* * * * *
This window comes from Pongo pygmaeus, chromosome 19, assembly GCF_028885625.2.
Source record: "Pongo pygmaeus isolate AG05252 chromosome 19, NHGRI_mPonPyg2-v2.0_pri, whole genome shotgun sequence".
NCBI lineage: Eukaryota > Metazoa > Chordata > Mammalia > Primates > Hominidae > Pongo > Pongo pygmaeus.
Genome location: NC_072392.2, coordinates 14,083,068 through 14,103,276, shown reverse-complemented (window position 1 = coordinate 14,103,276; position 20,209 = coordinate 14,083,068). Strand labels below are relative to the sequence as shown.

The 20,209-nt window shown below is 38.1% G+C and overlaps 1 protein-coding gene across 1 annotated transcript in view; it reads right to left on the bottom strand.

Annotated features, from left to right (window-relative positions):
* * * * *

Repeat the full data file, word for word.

This window comes from Pongo pygmaeus, chromosome 19, assembly GCF_028885625.2.
Source record: "Pongo pygmaeus isolate AG05252 chromosome 19, NHGRI_mPonPyg2-v2.0_pri, whole genome shotgun sequence".
NCBI lineage: Eukaryota > Metazoa > Chordata > Mammalia > Primates > Hominidae > Pongo > Pongo pygmaeus.
Genome location: NC_072392.2, coordinates 14,083,068 through 14,103,276, shown reverse-complemented (window position 1 = coordinate 14,103,276; position 20,209 = coordinate 14,083,068). Strand labels below are relative to the sequence as shown.

The 20,209-nt window shown below is 38.1% G+C and overlaps 1 protein-coding gene across 1 annotated transcript in view; it reads right to left on the bottom strand.

Annotated features, from left to right (window-relative positions):